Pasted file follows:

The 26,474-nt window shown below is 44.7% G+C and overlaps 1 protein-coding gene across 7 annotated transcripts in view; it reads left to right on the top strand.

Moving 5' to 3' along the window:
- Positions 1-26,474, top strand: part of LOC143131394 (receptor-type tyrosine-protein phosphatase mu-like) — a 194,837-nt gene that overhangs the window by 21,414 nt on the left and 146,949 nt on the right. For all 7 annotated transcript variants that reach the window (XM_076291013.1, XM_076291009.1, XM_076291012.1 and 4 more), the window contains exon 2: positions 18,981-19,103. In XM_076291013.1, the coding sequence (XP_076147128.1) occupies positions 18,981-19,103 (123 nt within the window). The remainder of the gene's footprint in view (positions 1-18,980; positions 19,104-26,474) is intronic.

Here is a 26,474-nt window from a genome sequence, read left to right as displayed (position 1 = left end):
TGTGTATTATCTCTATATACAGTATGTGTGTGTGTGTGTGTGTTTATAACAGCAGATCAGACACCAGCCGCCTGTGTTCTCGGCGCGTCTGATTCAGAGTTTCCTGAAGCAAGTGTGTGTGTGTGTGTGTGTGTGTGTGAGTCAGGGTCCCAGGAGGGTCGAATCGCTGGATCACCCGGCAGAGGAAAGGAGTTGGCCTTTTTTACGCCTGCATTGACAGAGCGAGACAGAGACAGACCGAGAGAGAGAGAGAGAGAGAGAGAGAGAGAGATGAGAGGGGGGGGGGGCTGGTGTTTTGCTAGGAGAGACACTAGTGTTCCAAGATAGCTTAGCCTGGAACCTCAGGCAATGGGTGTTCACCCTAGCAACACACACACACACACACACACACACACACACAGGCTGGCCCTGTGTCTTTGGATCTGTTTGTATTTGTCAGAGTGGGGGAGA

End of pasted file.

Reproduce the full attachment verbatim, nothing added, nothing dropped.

The 26,474-nt window shown below is 44.7% G+C and overlaps 1 protein-coding gene across 7 annotated transcripts in view; it reads left to right on the top strand.

Moving 5' to 3' along the window:
- Positions 1-26,474, top strand: part of LOC143131394 (receptor-type tyrosine-protein phosphatase mu-like) — a 194,837-nt gene that overhangs the window by 21,414 nt on the left and 146,949 nt on the right. For all 7 annotated transcript variants that reach the window (XM_076291013.1, XM_076291009.1, XM_076291012.1 and 4 more), the window contains exon 2: positions 18,981-19,103. In XM_076291013.1, the coding sequence (XP_076147128.1) occupies positions 18,981-19,103 (123 nt within the window). The remainder of the gene's footprint in view (positions 1-18,980; positions 19,104-26,474) is intronic.

Here is a 26,474-nt window from a genome sequence, read left to right as displayed (position 1 = left end):
TGTGTATTATCTCTATATACAGTATGTGTGTGTGTGTGTGTGTTTATAACAGCAGATCAGACACCAGCCGCCTGTGTTCTCGGCGCGTCTGATTCAGAGTTTCCTGAAGCAAGTGTGTGTGTGTGTGTGTGTGTGTGTGAGTCAGGGTCCCAGGAGGGTCGAATCGCTGGATCACCCGGCAGAGGAAAGGAGTTGGCCTTTTTTACGCCTGCATTGACAGAGCGAGACAGAGACAGACCGAGAGAGAGAGAGAGAGAGAGAGAGAGAGAGATGAGAGGGGGGGGGGGCTGGTGTTTTGCTAGGAGAGACACTAGTGTTCCAAGATAGCTTAGCCTGGAACCTCAGGCAATGGGTGTTCACCCTAGCAACACACACACACACACACACACACACACACACAGGCTGGCCCTGTGTCTTTGGATCTGTTTGTATTTGTCAGAGTGGGGGAGA